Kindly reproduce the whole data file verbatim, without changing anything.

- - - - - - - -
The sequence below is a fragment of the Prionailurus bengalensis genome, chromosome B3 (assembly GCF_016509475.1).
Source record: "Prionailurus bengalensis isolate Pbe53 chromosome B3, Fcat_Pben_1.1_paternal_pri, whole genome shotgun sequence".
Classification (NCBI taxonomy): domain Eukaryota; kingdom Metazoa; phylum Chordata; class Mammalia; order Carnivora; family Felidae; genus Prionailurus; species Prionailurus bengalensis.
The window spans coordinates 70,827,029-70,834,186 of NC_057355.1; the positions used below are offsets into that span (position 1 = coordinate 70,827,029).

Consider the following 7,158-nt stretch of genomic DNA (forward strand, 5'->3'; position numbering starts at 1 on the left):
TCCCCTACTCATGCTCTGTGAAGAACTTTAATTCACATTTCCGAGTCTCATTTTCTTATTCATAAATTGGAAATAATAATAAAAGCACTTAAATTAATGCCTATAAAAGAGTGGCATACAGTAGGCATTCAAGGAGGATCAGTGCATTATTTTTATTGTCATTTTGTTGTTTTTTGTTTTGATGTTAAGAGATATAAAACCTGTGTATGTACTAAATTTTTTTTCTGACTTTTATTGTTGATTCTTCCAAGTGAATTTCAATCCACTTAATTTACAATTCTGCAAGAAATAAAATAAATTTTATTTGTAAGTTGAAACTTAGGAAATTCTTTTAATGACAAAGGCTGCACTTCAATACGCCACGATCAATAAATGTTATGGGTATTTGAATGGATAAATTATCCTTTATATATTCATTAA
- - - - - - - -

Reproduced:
The sequence below is a fragment of the Prionailurus bengalensis genome, chromosome B3 (assembly GCF_016509475.1).
Source record: "Prionailurus bengalensis isolate Pbe53 chromosome B3, Fcat_Pben_1.1_paternal_pri, whole genome shotgun sequence".
Classification (NCBI taxonomy): domain Eukaryota; kingdom Metazoa; phylum Chordata; class Mammalia; order Carnivora; family Felidae; genus Prionailurus; species Prionailurus bengalensis.
The window spans coordinates 70,827,029-70,834,186 of NC_057355.1; the positions used below are offsets into that span (position 1 = coordinate 70,827,029).

Consider the following 7,158-nt stretch of genomic DNA (forward strand, 5'->3'; position numbering starts at 1 on the left):
TCCCCTACTCATGCTCTGTGAAGAACTTTAATTCACATTTCCGAGTCTCATTTTCTTATTCATAAATTGGAAATAATAATAAAAGCACTTAAATTAATGCCTATAAAAGAGTGGCATACAGTAGGCATTCAAGGAGGATCAGTGCATTATTTTTATTGTCATTTTGTTGTTTTTTGTTTTGATGTTAAGAGATATAAAACCTGTGTATGTACTAAATTTTTTTTCTGACTTTTATTGTTGATTCTTCCAAGTGAATTTCAATCCACTTAATTTACAATTCTGCAAGAAATAAAATAAATTTTATTTGTAAGTTGAAACTTAGGAAATTCTTTTAATGACAAAGGCTGCACTTCAATACGCCACGATCAATAAATGTTATGGGTATTTGAATGGATAAATTATCCTTTATATATTCATTAA